Fabian Fortescue, his, owl, news. Lanterns hanging, shops cast dim lights onto the street, adding, Medieval, Watercolor
My chosen prompt for the scene:
concerned happy man old, wizard, eccentric dress, medieval, magical, watercolor, night, dark
On one hand, my prompt emphasized only one part of the overall scene. But on the other hand, Midjourney’s output favours inconsequential aspects when we add a lot of keywords. It does not understand it should not focus on proper nouns, unless for metonymic names.
Crafting Midjourney Prompts For Illustrating The Storybook
I have divided my writing of Midjourney prompts into two areas:
abstract images and
the puppet method.
Here is a walkthrough of all the images I generated using Midjourney.
An about 1 minute walkthrough here:
Four Learnings In Creating Abstract Images
I had a few learnings:
Consistent artistic style
Using existing artwork as base
1 - I stuck to an artistic style of 'watercolor', 'medieval', and 'magical' in my prompts for consistency across the images.
2 - Midjourney does not understand grammar. A detailed scene, for instance, a young Indian man with specific attributes enjoying a magical ice cream in a specific setting, becomes convoluted for it. My workaround was to lower my expectations by simplifying the goal and provide independent digestible prompts. These are called multi-prompts.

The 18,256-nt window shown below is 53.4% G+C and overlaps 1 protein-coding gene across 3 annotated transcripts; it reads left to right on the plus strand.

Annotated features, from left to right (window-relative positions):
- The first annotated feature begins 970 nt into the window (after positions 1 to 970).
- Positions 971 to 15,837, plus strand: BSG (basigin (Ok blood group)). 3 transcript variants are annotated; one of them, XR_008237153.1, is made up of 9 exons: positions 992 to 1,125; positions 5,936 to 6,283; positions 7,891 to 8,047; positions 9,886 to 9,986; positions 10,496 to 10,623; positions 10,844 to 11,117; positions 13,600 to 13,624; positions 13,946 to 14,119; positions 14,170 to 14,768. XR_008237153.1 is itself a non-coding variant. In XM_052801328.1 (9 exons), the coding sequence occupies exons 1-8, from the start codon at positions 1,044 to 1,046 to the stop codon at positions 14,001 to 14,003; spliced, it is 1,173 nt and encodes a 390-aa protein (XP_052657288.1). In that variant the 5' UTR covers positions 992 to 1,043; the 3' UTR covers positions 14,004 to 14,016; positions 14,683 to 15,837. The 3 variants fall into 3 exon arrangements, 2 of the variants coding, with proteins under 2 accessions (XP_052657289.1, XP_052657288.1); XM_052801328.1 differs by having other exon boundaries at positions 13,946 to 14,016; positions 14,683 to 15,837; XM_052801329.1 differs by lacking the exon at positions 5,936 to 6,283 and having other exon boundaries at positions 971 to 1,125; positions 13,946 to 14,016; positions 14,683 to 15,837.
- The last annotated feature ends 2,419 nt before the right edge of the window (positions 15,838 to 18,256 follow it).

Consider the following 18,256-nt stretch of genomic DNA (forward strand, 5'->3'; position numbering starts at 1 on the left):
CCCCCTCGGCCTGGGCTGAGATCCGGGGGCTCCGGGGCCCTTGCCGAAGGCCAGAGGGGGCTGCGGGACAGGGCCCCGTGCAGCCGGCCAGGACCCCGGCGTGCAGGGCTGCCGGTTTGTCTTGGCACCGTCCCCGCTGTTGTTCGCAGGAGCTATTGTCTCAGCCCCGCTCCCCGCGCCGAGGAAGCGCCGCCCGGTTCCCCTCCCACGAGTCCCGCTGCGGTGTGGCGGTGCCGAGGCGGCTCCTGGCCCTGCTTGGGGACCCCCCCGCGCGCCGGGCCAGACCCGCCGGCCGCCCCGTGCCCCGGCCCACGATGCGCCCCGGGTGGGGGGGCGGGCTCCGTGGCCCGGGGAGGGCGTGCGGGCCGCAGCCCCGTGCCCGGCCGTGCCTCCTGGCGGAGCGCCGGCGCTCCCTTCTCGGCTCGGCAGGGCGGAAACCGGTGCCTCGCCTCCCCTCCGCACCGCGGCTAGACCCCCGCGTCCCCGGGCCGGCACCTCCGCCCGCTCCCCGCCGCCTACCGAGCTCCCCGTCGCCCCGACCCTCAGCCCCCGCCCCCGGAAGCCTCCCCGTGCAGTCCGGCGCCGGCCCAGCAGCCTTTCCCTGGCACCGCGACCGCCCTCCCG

If I gave a simple prompt, then the output did not match my expectations.
inside Ice Cream Parlour. illustrations on wall. leprechaun design on wall. victorian, magical, fantasy, watercolor.
Whereas, if I gave a multi-prompt, I was able to reach my desired result better. The leprechaun wall design did not come on the walls, and I was hesitant to increase its weight as it distorted the faces of the people. I adjusted the emphasis of multi-prompt components to achieve the intended result.
kids dressed as witches wizards eating ice cream, watercolor, medieval:: chairs tables in ice cream parlour, victorian, magical, fantasy, watercolor::2 leprechauns wall design watercolor, medieval::0.5
3 - I found using existing artwork a workaround to knowing the picture perfect prompt, because I can provide the artwork as an input to Midjourney and go from there. For example, I started with the Diagon Alley image from this fandom page and edited it to make it rainy and in a similar aesthetic, by adding that image as an input to this prompt:
wizarding alley::1 dusk, evening::2 floating lanterns::0.5 scattered rain, watercolor, magical, medieval::2
4 - Sometimes, I edited parts of the image that did not work for me. I once had an image of Sylvia, the protagonist eating something. I wanted to edit that to make her eat ice cream instead. It was hard but I made some small tweaks that were better.
I tried varying her hands to make her hold a spoon with ice cream in the spoon, and I got a better result.
The Puppet Method For Characters